2020 Oscar Locks

If you’ve spent any amount of time in Feelin’ Film circles, whether it be the Facebook group or our active Twitter community, you’ve likely heard the following phrase: Jeremy is always right. Listen, I don’t know who came up with it and it’s really flattering, but for a guy like myself who just oozes humility, it’s a bit embarrassing. It also happens to be completely true. It’s a pretty heavy cross to carry that would crush most men, but it’s one that I am glad to bear. As everyone’s favorite Uncle Ben said, with great power comes great responsibility. With this in mind, given that it’s Oscar season and knowing that some people like to make Oscar season a little more interesting, I thought I would give back to you, the normies, and provide you with the stone-cold locks to win the major Academy Awards in 2020. So without further ado, for the second year in a row, here are Jeremy’s Oscar locks! You’re welcome.


Best Supporting Actor

Anthony Hopkins, The Two Popes; Brad Pitt, Once Upon A Time… In Hollywood; Joe Pesci, The Irishman; Al Pacino, The Irishman; Tom Hanks, A Beautiful Day In The Neighborhood

Should’ve been nominated: Christian Bale, Ford vs. Ferrari

I want to win: Full disclosure, I haven’t seen The Two Popes or A Beautiful Day In The Neighborhood so I cannot speak to the work done by Hopkins or Hanks, but I absolutely adored all of the work that the other nominees did this year. The Irishman was stellar across the board thanks in part to Al Pacino’s stunning performance as Jimmy Hoffa and Joe Pesci’s wonderfully understated Russell Buffalino. But Brad Pitt gave my favorite performance in what was (spoilers for later) my favorite movie of the year and so he is my personal pick to go home with the statue.

Will win: Ultimately it looks like this is a two-horse race between Pesci and Pitt that will be won by the man who should be People’s Sexiest Man Alive until he dies, Brad Pitt, as Pesci loses a few votes to Al Pacino from those wanting to reward The Irishman.


Supporting Actress

Laura Dern, Marriage Story; Margot Robbie, Bombshell; Scarlett Johansson, Jojo Rabbit; Florence Pugh, Little Women; Kathy Bates, Richard Jewell

Should’ve been nominated: Jennifer Lopez, Hustlers; Zhao Shuzhen, The Farewell

I want to win: In my opinion, and I know this is controversial, Margot Robbie gave the best performance of those nominated this year. Her portrayal of the fictional amalgamation of real victims, Kayla Popsil, was absolutely dynamite and made me want to go punch everyone who has ever responded to a woman who has alleged sexual abuse with anything other than love and compassion straight in the throat.

Will win: Laura Dern. The odds are completely in her favor. And she was great in Marriage Story. Of course, she was. She’s Laura Effing Dern. But she was better in Little Women.


Best Actor

Jonathan Pryce, The Two Popes; Adam Driver, Marriage Story; Antonio Banderas, Pain and Glory; Joaquin Phoenix, Joker; Leonardo DiCaprio, Once Upon A Time… In Hollywood

Should’ve been nominated: Adam Sandler, Uncut Gems; Eddie Murphy, Dolemite Is My Name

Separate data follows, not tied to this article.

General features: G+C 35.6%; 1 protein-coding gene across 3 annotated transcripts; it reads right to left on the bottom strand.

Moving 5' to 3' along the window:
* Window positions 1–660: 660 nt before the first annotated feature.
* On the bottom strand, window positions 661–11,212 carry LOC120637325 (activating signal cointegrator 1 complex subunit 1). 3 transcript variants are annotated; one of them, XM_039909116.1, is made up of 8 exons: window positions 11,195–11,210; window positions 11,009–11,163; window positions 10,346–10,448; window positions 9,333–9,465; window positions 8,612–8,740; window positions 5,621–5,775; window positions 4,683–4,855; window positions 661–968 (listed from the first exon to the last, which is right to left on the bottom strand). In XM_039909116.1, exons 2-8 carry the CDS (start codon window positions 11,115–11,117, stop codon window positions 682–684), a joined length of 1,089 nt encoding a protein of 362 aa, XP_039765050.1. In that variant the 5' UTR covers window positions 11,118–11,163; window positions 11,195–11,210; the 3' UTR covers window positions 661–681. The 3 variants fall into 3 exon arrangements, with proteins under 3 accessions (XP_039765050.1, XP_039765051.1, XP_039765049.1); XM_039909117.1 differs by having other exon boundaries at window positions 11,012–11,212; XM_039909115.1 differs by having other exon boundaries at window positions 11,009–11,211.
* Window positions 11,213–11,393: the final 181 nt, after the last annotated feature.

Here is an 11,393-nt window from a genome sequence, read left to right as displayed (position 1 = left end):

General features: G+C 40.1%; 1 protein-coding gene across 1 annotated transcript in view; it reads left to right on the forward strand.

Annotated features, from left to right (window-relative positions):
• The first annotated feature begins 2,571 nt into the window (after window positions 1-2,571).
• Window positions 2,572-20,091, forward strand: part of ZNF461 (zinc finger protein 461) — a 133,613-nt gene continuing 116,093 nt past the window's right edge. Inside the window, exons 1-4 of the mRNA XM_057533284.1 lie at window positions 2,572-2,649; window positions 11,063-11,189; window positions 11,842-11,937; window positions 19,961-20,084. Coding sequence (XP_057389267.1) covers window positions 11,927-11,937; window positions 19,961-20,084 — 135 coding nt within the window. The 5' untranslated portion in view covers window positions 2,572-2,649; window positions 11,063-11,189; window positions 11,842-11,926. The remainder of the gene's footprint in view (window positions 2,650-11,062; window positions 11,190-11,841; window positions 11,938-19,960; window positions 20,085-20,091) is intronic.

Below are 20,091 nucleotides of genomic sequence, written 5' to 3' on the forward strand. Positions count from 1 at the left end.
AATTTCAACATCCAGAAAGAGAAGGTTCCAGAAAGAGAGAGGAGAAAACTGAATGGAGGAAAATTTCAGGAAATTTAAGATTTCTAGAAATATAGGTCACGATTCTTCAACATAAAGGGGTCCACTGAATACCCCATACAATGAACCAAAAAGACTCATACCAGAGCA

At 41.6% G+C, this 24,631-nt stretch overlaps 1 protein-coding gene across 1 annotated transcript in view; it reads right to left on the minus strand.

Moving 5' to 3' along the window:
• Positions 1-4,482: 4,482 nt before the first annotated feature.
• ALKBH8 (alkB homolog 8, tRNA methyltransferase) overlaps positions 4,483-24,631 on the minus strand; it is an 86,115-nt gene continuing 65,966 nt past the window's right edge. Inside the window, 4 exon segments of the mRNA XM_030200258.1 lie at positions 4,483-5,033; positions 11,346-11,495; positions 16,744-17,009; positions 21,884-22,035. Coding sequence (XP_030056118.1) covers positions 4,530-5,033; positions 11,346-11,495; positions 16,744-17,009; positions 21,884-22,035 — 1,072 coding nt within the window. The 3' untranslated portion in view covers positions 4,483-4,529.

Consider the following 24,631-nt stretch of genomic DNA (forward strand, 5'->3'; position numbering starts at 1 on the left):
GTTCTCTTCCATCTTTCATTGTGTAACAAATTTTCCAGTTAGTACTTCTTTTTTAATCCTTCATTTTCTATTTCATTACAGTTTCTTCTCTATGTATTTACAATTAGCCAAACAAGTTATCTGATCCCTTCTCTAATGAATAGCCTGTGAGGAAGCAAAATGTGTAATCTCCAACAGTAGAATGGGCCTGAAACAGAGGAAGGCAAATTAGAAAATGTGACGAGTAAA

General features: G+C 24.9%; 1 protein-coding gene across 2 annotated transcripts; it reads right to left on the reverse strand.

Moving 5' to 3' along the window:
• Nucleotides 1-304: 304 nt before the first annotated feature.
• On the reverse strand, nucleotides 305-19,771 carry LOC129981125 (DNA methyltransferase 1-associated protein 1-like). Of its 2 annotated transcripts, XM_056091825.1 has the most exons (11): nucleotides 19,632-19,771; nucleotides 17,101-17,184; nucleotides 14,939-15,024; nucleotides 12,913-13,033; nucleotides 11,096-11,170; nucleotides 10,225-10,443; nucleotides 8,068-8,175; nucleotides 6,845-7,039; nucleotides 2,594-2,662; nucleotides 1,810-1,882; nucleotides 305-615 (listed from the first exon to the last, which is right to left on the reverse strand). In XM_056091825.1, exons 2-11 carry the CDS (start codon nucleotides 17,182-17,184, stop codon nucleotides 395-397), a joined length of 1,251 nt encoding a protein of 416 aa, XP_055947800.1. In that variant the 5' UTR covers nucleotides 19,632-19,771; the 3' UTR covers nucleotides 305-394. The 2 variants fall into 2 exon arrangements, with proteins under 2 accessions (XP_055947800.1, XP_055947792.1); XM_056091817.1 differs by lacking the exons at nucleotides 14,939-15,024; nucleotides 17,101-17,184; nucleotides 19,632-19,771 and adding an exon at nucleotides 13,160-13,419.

I want to win: If you would’ve told my 17-year-old self in December of 1997 as I watched the girl I was in love with look up at the screen and drool all over Jack Dawson that I’d ever be on Team DiCaprio, I’d have told you to pound sand. But here we are. 

Will win: Look, Joaquin Phoenix is going to go home with the statuette. Whether you liked Todd Phillips’ Joker or not, there’s no denying that Phoenix gave an absolute powerhouse performance as the Clown Prince of Crime. Plus he lost weight, and you know the Academy can’t resist an actor who went on a diet for a role.


Best Actress

Charlize Theron, Bombshell; Renee Zellweger, Judy; Cynthia Erivo, Harriet; Scarlett Johansson, Marriage Story; Saoirse Ronan, Little Women

Should’ve been nominated: Lupita Nyong’o, Us; Awkwafina, The Farewell

I want to win: I’m going to be honest, until I read this list, I thought Megyn Kelly played herself in Bombshell, so I’m going to go with Charlize Theron. I do reserve the right to change this to Cynthia Erivo after I watch Harriet with my daughter tonight. 

Will win: All signs are pointing to Renee Zellweger at this point. By all accounts, it’s the one really bright spot in what was otherwise a bland, formulaic biopic.


Best Director

Quentin Tarantino, Once Upon A Time… In Hollywood; Todd Phillips, Joker; Bong Joon-ho, Parasite; Martin Scorcese, The Irishman; Sam Mendes, 1917

Should’ve been nominated: Greta Gerwig, Little Women; James Mangold, Ford vs. Ferrari

I want to win: Once Upon A Time… In Hollywood is my favorite movie that I saw in 2020. Parasite is the best movie that I saw in 2020. A movie that is equal parts family drama, horror, dark comedy, and social commentary should collapse under the weight of its own ambition, but it’s never less than perfect. I’m not into foreign film because I don’t like to read, but I’ll never miss another Joon-ho project. 

Will win: At this point, I think it’s a toss-up between Joon-ho and Mendes and I wouldn’t be upset with either of them. I’ve already praised Parasite and 1917 is an absolute masterwork in warfare storytelling. I think Joon-ho walks away with it.


Best Picture

1917; Parasite; Once Upon A Time… In Hollywood; Joker; The Irishman; Jojo Rabbit; Little Women; Marriage Story; Ford vs. Ferrari